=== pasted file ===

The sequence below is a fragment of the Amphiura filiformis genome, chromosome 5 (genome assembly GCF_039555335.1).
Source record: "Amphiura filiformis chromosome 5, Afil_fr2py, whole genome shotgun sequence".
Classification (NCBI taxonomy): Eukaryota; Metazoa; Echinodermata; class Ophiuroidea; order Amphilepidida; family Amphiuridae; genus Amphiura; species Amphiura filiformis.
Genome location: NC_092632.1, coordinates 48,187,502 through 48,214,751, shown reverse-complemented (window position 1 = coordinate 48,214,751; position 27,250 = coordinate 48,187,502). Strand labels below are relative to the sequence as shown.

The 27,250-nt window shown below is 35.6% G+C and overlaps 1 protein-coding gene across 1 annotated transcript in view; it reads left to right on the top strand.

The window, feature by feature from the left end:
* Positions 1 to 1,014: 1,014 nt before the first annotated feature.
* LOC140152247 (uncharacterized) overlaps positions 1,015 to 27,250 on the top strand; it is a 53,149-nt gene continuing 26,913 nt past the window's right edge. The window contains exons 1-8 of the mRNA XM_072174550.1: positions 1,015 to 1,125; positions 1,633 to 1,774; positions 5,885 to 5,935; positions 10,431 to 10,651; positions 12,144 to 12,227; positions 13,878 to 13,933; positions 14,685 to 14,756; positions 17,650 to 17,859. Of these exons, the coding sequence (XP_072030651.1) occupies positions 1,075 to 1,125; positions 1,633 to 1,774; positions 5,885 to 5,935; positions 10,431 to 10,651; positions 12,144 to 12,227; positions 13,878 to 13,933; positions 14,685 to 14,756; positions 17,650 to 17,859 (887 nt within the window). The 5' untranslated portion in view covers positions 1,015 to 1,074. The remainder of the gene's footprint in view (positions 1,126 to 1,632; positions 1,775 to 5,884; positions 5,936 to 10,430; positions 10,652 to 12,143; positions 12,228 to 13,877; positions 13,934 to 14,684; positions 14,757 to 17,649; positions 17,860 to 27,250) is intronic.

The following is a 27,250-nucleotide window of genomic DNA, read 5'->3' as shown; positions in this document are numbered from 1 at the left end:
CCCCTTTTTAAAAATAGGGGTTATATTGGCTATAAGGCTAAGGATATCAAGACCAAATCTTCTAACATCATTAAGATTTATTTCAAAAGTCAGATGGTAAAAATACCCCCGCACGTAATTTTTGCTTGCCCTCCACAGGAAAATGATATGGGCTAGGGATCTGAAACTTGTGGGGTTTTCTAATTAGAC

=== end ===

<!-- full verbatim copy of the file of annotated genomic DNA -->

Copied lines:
The sequence below is a fragment of the Amphiura filiformis genome, chromosome 5 (genome assembly GCF_039555335.1).
Source record: "Amphiura filiformis chromosome 5, Afil_fr2py, whole genome shotgun sequence".
Classification (NCBI taxonomy): Eukaryota; Metazoa; Echinodermata; class Ophiuroidea; order Amphilepidida; family Amphiuridae; genus Amphiura; species Amphiura filiformis.
Genome location: NC_092632.1, coordinates 48,187,502 through 48,214,751, shown reverse-complemented (window position 1 = coordinate 48,214,751; position 27,250 = coordinate 48,187,502). Strand labels below are relative to the sequence as shown.

The 27,250-nt window shown below is 35.6% G+C and overlaps 1 protein-coding gene across 1 annotated transcript in view; it reads left to right on the top strand.

The window, feature by feature from the left end:
* Positions 1 to 1,014: 1,014 nt before the first annotated feature.
* LOC140152247 (uncharacterized) overlaps positions 1,015 to 27,250 on the top strand; it is a 53,149-nt gene continuing 26,913 nt past the window's right edge. The window contains exons 1-8 of the mRNA XM_072174550.1: positions 1,015 to 1,125; positions 1,633 to 1,774; positions 5,885 to 5,935; positions 10,431 to 10,651; positions 12,144 to 12,227; positions 13,878 to 13,933; positions 14,685 to 14,756; positions 17,650 to 17,859. Of these exons, the coding sequence (XP_072030651.1) occupies positions 1,075 to 1,125; positions 1,633 to 1,774; positions 5,885 to 5,935; positions 10,431 to 10,651; positions 12,144 to 12,227; positions 13,878 to 13,933; positions 14,685 to 14,756; positions 17,650 to 17,859 (887 nt within the window). The 5' untranslated portion in view covers positions 1,015 to 1,074. The remainder of the gene's footprint in view (positions 1,126 to 1,632; positions 1,775 to 5,884; positions 5,936 to 10,430; positions 10,652 to 12,143; positions 12,228 to 13,877; positions 13,934 to 14,684; positions 14,757 to 17,649; positions 17,860 to 27,250) is intronic.

The following is a 27,250-nucleotide window of genomic DNA, read 5'->3' as shown; positions in this document are numbered from 1 at the left end:
CCCCTTTTTAAAAATAGGGGTTATATTGGCTATAAGGCTAAGGATATCAAGACCAAATCTTCTAACATCATTAAGATTTATTTCAAAAGTCAGATGGTAAAAATACCCCCGCACGTAATTTTTGCTTGCCCTCCACAGGAAAATGATATGGGCTAGGGATCTGAAACTTGTGGGGTTTTCTAATTAGAC